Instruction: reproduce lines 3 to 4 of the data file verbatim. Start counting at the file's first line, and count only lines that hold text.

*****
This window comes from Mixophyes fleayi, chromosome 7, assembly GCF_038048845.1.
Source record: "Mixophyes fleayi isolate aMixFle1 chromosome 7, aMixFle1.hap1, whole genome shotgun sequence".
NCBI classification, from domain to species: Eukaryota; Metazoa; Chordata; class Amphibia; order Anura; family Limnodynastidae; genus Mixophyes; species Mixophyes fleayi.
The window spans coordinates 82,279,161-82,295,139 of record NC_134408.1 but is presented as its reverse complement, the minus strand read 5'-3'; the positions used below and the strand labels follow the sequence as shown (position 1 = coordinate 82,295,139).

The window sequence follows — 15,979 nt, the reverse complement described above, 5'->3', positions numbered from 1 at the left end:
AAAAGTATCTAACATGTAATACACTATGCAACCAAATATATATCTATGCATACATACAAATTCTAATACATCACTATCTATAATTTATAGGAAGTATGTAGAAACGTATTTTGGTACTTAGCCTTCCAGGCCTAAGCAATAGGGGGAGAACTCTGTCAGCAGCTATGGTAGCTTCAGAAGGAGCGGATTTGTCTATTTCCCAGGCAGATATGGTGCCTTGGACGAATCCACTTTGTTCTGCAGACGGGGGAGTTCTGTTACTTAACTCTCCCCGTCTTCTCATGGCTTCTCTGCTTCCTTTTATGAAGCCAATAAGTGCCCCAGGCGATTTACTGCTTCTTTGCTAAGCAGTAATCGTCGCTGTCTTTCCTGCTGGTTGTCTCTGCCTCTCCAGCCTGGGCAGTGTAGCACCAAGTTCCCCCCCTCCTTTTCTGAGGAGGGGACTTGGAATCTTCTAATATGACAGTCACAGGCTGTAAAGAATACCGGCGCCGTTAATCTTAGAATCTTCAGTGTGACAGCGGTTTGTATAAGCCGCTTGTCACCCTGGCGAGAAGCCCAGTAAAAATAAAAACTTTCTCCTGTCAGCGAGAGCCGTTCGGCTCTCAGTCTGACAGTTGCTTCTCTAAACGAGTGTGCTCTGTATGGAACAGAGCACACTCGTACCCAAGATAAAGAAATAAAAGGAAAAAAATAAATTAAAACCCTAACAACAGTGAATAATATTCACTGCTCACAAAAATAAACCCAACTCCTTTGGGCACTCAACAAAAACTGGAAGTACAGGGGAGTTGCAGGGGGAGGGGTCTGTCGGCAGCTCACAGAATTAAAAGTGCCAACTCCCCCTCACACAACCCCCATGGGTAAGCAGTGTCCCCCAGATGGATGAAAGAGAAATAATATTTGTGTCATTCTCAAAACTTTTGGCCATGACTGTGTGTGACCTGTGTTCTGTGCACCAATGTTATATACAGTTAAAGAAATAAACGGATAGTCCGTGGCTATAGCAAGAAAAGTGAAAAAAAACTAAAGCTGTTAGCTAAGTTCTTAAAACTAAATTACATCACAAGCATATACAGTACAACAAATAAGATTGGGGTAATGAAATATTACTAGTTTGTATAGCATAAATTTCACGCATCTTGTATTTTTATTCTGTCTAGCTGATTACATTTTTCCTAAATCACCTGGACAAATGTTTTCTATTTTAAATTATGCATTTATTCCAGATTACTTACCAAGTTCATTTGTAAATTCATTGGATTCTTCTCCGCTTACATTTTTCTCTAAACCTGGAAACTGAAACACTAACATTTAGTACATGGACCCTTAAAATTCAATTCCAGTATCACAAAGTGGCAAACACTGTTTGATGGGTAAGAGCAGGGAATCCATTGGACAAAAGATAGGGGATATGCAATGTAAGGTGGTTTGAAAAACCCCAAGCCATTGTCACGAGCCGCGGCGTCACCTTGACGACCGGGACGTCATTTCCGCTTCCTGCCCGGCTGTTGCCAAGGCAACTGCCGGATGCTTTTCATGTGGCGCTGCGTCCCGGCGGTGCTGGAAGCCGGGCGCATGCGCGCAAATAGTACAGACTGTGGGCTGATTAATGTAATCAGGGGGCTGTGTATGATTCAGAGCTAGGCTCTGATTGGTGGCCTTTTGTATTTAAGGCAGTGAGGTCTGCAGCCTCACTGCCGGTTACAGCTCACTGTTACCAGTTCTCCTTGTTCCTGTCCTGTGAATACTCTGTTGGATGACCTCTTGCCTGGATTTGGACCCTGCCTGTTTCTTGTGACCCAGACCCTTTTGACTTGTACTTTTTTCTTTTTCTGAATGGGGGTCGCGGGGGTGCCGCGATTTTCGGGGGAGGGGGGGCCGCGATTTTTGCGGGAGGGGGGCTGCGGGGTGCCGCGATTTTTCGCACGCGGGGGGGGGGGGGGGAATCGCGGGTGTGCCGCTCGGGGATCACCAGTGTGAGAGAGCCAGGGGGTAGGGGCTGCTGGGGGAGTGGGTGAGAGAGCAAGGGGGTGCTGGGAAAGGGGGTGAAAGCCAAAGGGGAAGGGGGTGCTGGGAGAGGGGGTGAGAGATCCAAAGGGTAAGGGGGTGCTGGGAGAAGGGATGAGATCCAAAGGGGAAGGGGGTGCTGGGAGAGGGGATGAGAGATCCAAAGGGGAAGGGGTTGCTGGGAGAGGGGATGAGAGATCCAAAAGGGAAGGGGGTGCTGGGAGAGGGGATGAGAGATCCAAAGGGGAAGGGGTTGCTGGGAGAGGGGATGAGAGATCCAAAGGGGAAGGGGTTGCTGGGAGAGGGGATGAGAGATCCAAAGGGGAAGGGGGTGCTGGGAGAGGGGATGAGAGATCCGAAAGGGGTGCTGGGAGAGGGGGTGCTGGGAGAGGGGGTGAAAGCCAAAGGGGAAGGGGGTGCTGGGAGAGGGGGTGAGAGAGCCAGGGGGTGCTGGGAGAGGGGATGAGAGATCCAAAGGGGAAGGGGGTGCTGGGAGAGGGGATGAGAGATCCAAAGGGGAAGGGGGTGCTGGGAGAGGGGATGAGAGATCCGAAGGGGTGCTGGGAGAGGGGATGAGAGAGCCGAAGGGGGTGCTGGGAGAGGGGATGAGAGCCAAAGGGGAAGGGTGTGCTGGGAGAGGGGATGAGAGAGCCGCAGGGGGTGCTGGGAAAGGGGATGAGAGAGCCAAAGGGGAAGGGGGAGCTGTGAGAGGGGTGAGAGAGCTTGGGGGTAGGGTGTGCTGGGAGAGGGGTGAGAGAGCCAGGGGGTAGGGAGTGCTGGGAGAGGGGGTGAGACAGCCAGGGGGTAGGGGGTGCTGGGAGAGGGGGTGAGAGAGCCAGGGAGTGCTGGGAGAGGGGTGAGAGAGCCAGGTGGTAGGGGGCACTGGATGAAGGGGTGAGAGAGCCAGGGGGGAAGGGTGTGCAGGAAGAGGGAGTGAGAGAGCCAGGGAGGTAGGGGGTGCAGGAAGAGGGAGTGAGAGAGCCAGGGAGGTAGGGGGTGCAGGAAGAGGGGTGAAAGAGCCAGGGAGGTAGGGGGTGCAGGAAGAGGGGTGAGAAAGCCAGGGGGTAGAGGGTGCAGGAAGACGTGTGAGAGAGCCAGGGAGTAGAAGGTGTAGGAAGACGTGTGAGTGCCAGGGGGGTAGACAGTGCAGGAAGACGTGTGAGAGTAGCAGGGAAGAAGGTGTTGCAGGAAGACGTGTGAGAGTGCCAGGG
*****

NCBI classification, from domain to species: Eukaryota; Metazoa; Chordata; class Amphibia; order Anura; family Limnodynastidae; genus Mixophyes; species Mixophyes fleayi.
The window spans coordinates 82,279,161-82,295,139 of record NC_134408.1 but is presented as its reverse complement, the minus strand read 5'-3'; the positions used below and the strand labels follow the sequence as shown (position 1 = coordinate 82,295,139).